400 mg twice daily and 200 mg four times daily for 7 days in fasted state and with liquid nutritional supplement (BOOST®) (n=12)400 mg twice daily with BOOST↑65%
    (1.65; 1.29-2.11)
    ↑66%
    (1.66; 1.30-2.13)
    200 mg four times daily with BOOSTNo EffectNo Effect
    Divided daily dose from 400 mg twice daily to 200 mg four times daily for 7 days regardless of fasted conditions or with BOOST (n=12)Fasted state↑136%
    (2.36; 1.84-3.02)
    ↑161%
    (2.61; 2.04-3.35)
    With BOOST ↑137%
    (2.37; 1.86-3.04)
    ↑157%
    (2.57; 2.00-3.30)
    400-mg single dose with carbonated acidic beverage (ginger ale) and/or proton pump inhibitor (esomeprazole) (n=12)Ginger ale↑92%
    (1.92; 1.51-2.44)
    ↑70%
    (1.70; 1.43-2.03)
    Esomeprazole↓32%
    (0.68; 0.53-0.86)
    ↓30%
    (0.70; 0.59-0.83)
    400-mg single dose with a prokinetic agent (metoclopramide 10 mg three times a day for 2 days) + BOOST or an antikinetic agent (loperamide 4-mg single dose) + BOOST (n=12)With metoclopramide + BOOST↓21%
    (0.79; 0.72-0.87)
    ↓19%
    (0.81; 0.72-0.91)
    With loperamide + BOOST ↓3%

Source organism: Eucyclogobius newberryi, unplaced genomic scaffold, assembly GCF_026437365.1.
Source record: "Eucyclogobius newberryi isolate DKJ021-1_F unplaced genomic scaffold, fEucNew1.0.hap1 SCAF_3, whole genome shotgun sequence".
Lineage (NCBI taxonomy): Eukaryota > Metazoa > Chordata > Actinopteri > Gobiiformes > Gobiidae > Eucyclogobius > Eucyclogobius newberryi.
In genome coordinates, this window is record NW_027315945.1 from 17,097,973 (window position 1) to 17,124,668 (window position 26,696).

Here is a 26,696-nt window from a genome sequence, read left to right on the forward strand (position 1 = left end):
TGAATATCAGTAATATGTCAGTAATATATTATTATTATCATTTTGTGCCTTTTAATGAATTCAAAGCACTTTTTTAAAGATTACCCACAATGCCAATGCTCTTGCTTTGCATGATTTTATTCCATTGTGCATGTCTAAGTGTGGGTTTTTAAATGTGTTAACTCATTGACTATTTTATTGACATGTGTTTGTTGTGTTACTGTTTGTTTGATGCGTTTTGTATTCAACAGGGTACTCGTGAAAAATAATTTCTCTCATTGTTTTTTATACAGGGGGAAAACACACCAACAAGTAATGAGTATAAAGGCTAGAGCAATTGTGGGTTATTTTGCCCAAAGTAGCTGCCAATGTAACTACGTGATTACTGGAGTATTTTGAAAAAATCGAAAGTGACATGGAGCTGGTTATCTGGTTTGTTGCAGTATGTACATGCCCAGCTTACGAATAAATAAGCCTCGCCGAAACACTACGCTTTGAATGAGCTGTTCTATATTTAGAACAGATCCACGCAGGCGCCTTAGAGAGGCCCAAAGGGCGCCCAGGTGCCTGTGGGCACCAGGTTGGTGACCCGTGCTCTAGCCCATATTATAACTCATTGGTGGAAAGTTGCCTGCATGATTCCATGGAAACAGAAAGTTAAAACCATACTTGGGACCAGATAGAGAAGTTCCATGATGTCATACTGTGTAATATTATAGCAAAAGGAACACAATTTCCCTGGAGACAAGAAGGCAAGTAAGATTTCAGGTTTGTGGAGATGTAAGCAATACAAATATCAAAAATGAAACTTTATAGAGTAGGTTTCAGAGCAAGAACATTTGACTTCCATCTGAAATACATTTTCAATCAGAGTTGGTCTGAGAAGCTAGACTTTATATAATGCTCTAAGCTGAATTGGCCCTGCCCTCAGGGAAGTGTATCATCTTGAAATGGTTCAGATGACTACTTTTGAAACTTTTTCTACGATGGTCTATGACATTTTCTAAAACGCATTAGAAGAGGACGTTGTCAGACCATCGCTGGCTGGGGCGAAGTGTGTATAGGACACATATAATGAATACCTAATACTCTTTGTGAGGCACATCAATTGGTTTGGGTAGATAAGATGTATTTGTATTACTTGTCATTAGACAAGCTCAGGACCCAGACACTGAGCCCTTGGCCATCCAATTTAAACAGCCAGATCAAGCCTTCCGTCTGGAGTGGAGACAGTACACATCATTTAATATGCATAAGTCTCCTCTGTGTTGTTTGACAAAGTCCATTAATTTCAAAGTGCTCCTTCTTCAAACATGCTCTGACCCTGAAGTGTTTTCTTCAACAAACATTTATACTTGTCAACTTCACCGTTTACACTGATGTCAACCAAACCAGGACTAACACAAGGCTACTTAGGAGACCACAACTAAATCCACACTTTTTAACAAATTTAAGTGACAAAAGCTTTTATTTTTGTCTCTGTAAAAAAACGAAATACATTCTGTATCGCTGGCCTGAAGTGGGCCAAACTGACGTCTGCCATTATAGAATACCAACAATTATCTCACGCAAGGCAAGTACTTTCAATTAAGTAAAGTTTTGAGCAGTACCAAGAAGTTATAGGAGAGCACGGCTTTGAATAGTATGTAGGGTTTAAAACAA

(0.97; 0.88-1.07)
    ↑11%
    (1.11; 0.99-1.25)
    400-mg single dose either orally with BOOST or via an NG tube with BOOST (n=16)Via NG tube↓19%
    (0.81; 0.71-0.91)
    ↓23%
    (0.77; 0.69-0.86)

    Concomitant administration of Noxafil oral suspension with drugs affecting gastric pH or gastric motility results in lower posaconazole exposure. (See Table 16.)

    Table 16: The Effect of Concomitant Medications that Affect the Gastric pH and Gastric Motility on the Pharmacokinetics of Noxafil Oral Suspension in Healthy Volunteers
    Coadministered Drug (Postulated Mechanism of Interaction)Coadministered Drug Dose/ScheduleNoxafil Dose/ScheduleEffect on Bioavailability of Posaconazole
    Change in Mean Cmax
    (ratio estimate*; 90% CI of the ratio estimate)